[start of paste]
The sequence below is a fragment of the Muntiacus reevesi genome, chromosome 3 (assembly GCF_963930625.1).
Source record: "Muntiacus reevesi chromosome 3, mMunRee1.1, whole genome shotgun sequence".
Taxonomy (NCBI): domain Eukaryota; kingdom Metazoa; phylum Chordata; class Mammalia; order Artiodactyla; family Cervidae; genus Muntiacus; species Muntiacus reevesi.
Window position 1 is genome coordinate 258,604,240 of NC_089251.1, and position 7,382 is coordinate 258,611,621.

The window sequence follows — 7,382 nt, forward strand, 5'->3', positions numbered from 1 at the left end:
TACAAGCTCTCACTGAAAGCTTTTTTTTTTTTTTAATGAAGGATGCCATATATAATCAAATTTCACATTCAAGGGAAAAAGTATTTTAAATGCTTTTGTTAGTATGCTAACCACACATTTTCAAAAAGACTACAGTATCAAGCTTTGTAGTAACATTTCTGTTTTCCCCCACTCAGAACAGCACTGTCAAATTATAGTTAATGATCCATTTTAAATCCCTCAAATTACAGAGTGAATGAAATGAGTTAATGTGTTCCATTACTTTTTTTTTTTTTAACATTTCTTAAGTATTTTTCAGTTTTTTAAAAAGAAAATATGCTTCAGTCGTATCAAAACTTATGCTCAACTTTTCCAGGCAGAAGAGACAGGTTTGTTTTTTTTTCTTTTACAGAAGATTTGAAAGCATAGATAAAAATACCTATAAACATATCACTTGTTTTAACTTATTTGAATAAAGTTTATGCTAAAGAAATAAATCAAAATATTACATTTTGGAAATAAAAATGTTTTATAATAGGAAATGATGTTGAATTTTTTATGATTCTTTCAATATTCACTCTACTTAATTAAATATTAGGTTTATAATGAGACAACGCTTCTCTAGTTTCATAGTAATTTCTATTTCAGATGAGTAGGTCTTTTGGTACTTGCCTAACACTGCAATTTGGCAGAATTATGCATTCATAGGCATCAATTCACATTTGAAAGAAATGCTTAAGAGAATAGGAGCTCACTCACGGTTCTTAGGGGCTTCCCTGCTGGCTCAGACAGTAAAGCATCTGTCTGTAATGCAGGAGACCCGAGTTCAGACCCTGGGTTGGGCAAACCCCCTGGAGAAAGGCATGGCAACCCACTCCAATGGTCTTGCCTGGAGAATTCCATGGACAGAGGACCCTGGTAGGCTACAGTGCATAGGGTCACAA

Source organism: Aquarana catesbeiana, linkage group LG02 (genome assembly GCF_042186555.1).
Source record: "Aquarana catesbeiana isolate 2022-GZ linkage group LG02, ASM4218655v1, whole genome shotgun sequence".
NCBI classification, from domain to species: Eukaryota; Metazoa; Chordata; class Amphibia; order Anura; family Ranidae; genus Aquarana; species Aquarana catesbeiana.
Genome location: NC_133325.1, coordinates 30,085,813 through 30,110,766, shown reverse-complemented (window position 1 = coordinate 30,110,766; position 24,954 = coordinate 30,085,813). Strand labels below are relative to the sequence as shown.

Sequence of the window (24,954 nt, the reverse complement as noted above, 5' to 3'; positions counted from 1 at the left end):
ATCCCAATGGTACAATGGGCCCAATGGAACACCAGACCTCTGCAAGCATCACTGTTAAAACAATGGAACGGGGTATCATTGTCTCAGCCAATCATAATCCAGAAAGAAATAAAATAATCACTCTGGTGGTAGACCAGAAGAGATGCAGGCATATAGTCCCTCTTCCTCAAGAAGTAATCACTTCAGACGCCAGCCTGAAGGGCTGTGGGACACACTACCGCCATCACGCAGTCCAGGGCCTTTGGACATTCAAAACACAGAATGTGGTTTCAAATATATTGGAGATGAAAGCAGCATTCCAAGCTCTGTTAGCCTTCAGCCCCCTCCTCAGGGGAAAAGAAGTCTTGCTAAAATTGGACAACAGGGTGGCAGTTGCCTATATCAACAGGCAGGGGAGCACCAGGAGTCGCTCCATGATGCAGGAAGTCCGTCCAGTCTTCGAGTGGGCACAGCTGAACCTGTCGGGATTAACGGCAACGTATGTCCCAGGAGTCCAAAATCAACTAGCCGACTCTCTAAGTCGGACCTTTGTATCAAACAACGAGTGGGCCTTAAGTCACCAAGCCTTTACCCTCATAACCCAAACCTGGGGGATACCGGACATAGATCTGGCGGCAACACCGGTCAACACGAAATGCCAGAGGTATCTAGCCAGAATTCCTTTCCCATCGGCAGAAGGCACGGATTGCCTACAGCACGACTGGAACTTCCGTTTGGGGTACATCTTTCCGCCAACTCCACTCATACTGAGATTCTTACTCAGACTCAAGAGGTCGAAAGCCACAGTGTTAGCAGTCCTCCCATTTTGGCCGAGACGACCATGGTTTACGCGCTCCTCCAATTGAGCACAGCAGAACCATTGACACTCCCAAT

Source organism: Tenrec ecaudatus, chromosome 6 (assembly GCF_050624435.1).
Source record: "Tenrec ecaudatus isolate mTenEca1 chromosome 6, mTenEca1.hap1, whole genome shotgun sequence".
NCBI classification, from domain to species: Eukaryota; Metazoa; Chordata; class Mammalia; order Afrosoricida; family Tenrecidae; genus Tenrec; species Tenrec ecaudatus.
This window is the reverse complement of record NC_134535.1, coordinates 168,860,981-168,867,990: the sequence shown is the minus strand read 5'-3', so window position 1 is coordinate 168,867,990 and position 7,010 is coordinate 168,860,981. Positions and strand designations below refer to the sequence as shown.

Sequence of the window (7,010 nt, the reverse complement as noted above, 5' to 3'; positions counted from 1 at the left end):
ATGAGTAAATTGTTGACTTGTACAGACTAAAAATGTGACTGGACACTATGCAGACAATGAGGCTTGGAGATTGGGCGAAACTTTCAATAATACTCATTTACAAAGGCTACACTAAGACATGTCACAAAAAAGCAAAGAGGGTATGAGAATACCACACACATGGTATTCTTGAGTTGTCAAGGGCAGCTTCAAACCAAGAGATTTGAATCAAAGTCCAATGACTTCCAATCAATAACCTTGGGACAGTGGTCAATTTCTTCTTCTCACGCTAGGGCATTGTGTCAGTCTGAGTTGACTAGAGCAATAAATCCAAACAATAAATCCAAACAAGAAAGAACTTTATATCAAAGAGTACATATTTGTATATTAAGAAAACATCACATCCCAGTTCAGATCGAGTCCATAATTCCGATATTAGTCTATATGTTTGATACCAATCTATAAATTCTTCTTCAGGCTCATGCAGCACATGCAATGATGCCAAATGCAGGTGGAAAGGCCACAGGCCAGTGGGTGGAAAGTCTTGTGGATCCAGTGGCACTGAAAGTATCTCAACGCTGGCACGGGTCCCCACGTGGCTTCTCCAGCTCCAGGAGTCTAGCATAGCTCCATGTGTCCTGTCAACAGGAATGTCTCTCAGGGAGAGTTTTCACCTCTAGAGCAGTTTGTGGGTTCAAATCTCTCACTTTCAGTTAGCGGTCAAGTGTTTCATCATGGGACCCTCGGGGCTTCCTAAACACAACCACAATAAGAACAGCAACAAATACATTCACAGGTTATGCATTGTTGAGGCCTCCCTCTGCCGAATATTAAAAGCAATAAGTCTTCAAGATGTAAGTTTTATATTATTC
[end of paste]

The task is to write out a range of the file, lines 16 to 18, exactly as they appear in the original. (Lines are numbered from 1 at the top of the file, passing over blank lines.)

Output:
This window is the reverse complement of record NC_134535.1, coordinates 168,860,981-168,867,990: the sequence shown is the minus strand read 5'-3', so window position 1 is coordinate 168,867,990 and position 7,010 is coordinate 168,860,981. Positions and strand designations below refer to the sequence as shown.

Sequence of the window (7,010 nt, the reverse complement as noted above, 5' to 3'; positions counted from 1 at the left end):
ATGAGTAAATTGTTGACTTGTACAGACTAAAAATGTGACTGGACACTATGCAGACAATGAGGCTTGGAGATTGGGCGAAACTTTCAATAATACTCATTTACAAAGGCTACACTAAGACATGTCACAAAAAAGCAAAGAGGGTATGAGAATACCACACACATGGTATTCTTGAGTTGTCAAGGGCAGCTTCAAACCAAGAGATTTGAATCAAAGTCCAATGACTTCCAATCAATAACCTTGGGACAGTGGTCAATTTCTTCTTCTCACGCTAGGGCATTGTGTCAGTCTGAGTTGACTAGAGCAATAAATCCAAACAATAAATCCAAACAAGAAAGAACTTTATATCAAAGAGTACATATTTGTATATTAAGAAAACATCACATCCCAGTTCAGATCGAGTCCATAATTCCGATATTAGTCTATATGTTTGATACCAATCTATAAATTCTTCTTCAGGCTCATGCAGCACATGCAATGATGCCAAATGCAGGTGGAAAGGCCACAGGCCAGTGGGTGGAAAGTCTTGTGGATCCAGTGGCACTGAAAGTATCTCAACGCTGGCACGGGTCCCCACGTGGCTTCTCCAGCTCCAGGAGTCTAGCATAGCTCCATGTGTCCTGTCAACAGGAATGTCTCTCAGGGAGAGTTTTCACCTCTAGAGCAGTTTGTGGGTTCAAATCTCTCACTTTCAGTTAGCGGTCAAGTGTTTCATCATGGGACCCTCGGGGCTTCCTAAACACAACCACAATAAGAACAGCAACAAATACATTCACAGGTTATGCATTGTTGAGGCCTCCCTCTGCCGAATATTAAAAGCAATAAGTCTTCAAGATGTAAGTTTTATATTATTC